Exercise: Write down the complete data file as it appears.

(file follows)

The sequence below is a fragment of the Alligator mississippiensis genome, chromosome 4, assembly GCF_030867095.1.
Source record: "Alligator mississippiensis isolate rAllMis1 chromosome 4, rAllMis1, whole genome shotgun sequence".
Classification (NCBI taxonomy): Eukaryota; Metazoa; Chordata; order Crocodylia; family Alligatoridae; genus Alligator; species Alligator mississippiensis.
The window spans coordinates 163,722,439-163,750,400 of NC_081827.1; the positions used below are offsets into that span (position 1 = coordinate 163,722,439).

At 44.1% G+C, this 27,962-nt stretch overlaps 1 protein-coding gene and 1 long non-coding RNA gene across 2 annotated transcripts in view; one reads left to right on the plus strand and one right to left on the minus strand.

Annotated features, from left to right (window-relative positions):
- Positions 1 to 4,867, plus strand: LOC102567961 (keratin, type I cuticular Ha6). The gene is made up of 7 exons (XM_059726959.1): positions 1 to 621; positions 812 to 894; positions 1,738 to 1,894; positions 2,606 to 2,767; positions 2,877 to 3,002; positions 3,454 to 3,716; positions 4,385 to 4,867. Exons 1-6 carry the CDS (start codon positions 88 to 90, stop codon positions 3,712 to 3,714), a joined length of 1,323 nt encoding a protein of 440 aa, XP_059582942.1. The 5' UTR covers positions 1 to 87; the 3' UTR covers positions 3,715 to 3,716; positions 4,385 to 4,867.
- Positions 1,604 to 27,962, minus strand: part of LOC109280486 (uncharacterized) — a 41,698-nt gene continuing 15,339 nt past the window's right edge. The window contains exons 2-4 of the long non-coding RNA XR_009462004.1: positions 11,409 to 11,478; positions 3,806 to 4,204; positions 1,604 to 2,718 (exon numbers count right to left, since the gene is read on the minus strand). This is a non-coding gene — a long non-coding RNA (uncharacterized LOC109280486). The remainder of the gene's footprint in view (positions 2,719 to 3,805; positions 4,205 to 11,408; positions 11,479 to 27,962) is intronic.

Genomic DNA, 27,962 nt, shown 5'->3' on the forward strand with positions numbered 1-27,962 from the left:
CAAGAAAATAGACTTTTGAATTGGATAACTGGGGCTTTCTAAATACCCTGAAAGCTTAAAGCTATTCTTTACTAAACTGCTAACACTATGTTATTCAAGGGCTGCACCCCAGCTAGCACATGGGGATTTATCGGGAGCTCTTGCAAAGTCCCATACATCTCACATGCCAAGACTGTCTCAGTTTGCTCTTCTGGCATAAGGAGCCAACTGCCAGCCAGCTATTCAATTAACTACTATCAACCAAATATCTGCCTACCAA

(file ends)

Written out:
The sequence below is a fragment of the Alligator mississippiensis genome, chromosome 4, assembly GCF_030867095.1.
Source record: "Alligator mississippiensis isolate rAllMis1 chromosome 4, rAllMis1, whole genome shotgun sequence".
Classification (NCBI taxonomy): Eukaryota; Metazoa; Chordata; order Crocodylia; family Alligatoridae; genus Alligator; species Alligator mississippiensis.
The window spans coordinates 163,722,439-163,750,400 of NC_081827.1; the positions used below are offsets into that span (position 1 = coordinate 163,722,439).

At 44.1% G+C, this 27,962-nt stretch overlaps 1 protein-coding gene and 1 long non-coding RNA gene across 2 annotated transcripts in view; one reads left to right on the plus strand and one right to left on the minus strand.

Annotated features, from left to right (window-relative positions):
- Positions 1 to 4,867, plus strand: LOC102567961 (keratin, type I cuticular Ha6). The gene is made up of 7 exons (XM_059726959.1): positions 1 to 621; positions 812 to 894; positions 1,738 to 1,894; positions 2,606 to 2,767; positions 2,877 to 3,002; positions 3,454 to 3,716; positions 4,385 to 4,867. Exons 1-6 carry the CDS (start codon positions 88 to 90, stop codon positions 3,712 to 3,714), a joined length of 1,323 nt encoding a protein of 440 aa, XP_059582942.1. The 5' UTR covers positions 1 to 87; the 3' UTR covers positions 3,715 to 3,716; positions 4,385 to 4,867.
- Positions 1,604 to 27,962, minus strand: part of LOC109280486 (uncharacterized) — a 41,698-nt gene continuing 15,339 nt past the window's right edge. The window contains exons 2-4 of the long non-coding RNA XR_009462004.1: positions 11,409 to 11,478; positions 3,806 to 4,204; positions 1,604 to 2,718 (exon numbers count right to left, since the gene is read on the minus strand). This is a non-coding gene — a long non-coding RNA (uncharacterized LOC109280486). The remainder of the gene's footprint in view (positions 2,719 to 3,805; positions 4,205 to 11,408; positions 11,479 to 27,962) is intronic.

Genomic DNA, 27,962 nt, shown 5'->3' on the forward strand with positions numbered 1-27,962 from the left:
CAAGAAAATAGACTTTTGAATTGGATAACTGGGGCTTTCTAAATACCCTGAAAGCTTAAAGCTATTCTTTACTAAACTGCTAACACTATGTTATTCAAGGGCTGCACCCCAGCTAGCACATGGGGATTTATCGGGAGCTCTTGCAAAGTCCCATACATCTCACATGCCAAGACTGTCTCAGTTTGCTCTTCTGGCATAAGGAGCCAACTGCCAGCCAGCTATTCAATTAACTACTATCAACCAAATATCTGCCTACCAA